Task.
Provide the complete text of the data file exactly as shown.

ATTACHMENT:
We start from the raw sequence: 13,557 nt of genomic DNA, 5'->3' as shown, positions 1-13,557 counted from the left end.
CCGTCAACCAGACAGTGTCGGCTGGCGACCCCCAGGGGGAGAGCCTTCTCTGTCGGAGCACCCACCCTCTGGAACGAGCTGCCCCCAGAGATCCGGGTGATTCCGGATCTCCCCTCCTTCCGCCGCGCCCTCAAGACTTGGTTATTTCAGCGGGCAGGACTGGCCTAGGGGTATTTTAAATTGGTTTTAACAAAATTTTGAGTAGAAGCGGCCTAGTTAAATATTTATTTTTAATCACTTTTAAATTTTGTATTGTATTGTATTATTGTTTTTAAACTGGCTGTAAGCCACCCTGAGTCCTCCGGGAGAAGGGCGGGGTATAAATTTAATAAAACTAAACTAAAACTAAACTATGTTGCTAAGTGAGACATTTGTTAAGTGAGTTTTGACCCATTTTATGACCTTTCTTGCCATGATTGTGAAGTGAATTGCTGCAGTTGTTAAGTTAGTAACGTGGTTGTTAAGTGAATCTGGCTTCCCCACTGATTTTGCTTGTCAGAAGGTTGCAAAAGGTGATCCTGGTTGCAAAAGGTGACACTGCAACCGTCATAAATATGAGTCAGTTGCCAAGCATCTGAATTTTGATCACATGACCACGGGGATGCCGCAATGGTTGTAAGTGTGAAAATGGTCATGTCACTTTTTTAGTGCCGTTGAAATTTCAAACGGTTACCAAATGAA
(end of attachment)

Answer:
We start from the raw sequence: 13,557 nt of genomic DNA, 5'->3' as shown, positions 1-13,557 counted from the left end.
CCGTCAACCAGACAGTGTCGGCTGGCGACCCCCAGGGGGAGAGCCTTCTCTGTCGGAGCACCCACCCTCTGGAACGAGCTGCCCCCAGAGATCCGGGTGATTCCGGATCTCCCCTCCTTCCGCCGCGCCCTCAAGACTTGGTTATTTCAGCGGGCAGGACTGGCCTAGGGGTATTTTAAATTGGTTTTAACAAAATTTTGAGTAGAAGCGGCCTAGTTAAATATTTATTTTTAATCACTTTTAAATTTTGTATTGTATTGTATTATTGTTTTTAAACTGGCTGTAAGCCACCCTGAGTCCTCCGGGAGAAGGGCGGGGTATAAATTTAATAAAACTAAACTAAAACTAAACTATGTTGCTAAGTGAGACATTTGTTAAGTGAGTTTTGACCCATTTTATGACCTTTCTTGCCATGATTGTGAAGTGAATTGCTGCAGTTGTTAAGTTAGTAACGTGGTTGTTAAGTGAATCTGGCTTCCCCACTGATTTTGCTTGTCAGAAGGTTGCAAAAGGTGATCCTGGTTGCAAAAGGTGACACTGCAACCGTCATAAATATGAGTCAGTTGCCAAGCATCTGAATTTTGATCACATGACCACGGGGATGCCGCAATGGTTGTAAGTGTGAAAATGGTCATGTCACTTTTTTAGTGCCGTTGAAATTTCAAACGGTTACCAAATGAA